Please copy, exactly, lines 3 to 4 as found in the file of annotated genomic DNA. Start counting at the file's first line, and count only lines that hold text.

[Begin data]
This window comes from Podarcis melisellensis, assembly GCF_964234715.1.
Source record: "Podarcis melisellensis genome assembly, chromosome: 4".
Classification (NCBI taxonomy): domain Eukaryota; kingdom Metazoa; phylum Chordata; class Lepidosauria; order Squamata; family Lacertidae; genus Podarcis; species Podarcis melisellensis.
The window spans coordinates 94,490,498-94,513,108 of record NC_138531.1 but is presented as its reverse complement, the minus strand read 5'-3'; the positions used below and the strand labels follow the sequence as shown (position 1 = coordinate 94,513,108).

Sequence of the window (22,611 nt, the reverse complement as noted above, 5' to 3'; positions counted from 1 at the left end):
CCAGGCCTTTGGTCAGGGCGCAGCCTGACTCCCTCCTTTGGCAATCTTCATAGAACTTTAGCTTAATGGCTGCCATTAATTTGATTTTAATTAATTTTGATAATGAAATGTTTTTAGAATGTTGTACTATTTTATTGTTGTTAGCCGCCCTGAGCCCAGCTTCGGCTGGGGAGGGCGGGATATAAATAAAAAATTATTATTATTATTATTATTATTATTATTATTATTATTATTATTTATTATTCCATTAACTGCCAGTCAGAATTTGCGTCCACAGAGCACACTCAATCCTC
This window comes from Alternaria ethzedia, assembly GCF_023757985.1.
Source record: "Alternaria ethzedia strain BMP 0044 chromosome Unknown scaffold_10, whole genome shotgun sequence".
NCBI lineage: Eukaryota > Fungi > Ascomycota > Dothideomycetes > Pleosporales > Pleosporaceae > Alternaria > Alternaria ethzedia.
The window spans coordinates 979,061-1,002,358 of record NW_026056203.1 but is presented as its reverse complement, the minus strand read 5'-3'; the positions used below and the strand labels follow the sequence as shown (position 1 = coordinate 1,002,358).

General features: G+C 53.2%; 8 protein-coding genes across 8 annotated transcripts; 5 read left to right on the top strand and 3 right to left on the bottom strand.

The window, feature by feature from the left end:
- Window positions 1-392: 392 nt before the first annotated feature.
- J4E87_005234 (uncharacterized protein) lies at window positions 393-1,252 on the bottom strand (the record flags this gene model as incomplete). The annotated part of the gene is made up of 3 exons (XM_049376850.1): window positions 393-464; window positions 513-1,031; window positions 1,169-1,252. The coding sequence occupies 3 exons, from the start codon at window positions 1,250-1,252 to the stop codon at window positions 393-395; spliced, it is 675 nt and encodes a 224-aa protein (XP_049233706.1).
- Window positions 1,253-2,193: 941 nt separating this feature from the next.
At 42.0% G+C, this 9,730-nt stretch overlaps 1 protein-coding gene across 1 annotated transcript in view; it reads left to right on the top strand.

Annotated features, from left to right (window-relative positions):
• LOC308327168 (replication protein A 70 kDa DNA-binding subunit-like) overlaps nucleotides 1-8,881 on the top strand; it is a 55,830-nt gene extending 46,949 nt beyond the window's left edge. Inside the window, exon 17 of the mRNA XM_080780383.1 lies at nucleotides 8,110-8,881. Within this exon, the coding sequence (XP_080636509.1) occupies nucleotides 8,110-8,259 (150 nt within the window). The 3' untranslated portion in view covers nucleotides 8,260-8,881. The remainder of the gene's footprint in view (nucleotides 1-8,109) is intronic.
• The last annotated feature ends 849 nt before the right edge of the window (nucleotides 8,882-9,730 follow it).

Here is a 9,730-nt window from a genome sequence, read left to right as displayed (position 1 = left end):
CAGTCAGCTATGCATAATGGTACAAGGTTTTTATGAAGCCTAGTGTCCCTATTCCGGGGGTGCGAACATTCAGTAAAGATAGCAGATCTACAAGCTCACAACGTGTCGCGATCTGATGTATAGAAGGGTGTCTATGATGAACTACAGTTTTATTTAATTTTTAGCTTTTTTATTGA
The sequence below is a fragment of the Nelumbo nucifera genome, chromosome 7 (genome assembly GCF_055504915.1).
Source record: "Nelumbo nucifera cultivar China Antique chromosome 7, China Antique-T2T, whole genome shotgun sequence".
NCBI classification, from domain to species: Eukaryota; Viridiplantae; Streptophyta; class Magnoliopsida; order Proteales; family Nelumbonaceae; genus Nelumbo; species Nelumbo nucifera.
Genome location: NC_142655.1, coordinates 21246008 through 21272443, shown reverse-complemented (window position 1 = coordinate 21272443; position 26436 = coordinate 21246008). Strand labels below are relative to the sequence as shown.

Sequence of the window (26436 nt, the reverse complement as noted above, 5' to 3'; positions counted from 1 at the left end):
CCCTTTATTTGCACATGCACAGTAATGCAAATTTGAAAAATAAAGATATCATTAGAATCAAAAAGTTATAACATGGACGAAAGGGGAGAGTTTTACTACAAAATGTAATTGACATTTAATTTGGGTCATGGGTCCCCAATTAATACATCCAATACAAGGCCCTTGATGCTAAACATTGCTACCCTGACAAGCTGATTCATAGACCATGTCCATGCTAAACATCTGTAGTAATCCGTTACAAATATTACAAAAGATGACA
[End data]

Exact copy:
Classification (NCBI taxonomy): domain Eukaryota; kingdom Metazoa; phylum Chordata; class Lepidosauria; order Squamata; family Lacertidae; genus Podarcis; species Podarcis melisellensis.
The window spans coordinates 94,490,498-94,513,108 of record NC_138531.1 but is presented as its reverse complement, the minus strand read 5'-3'; the positions used below and the strand labels follow the sequence as shown (position 1 = coordinate 94,513,108).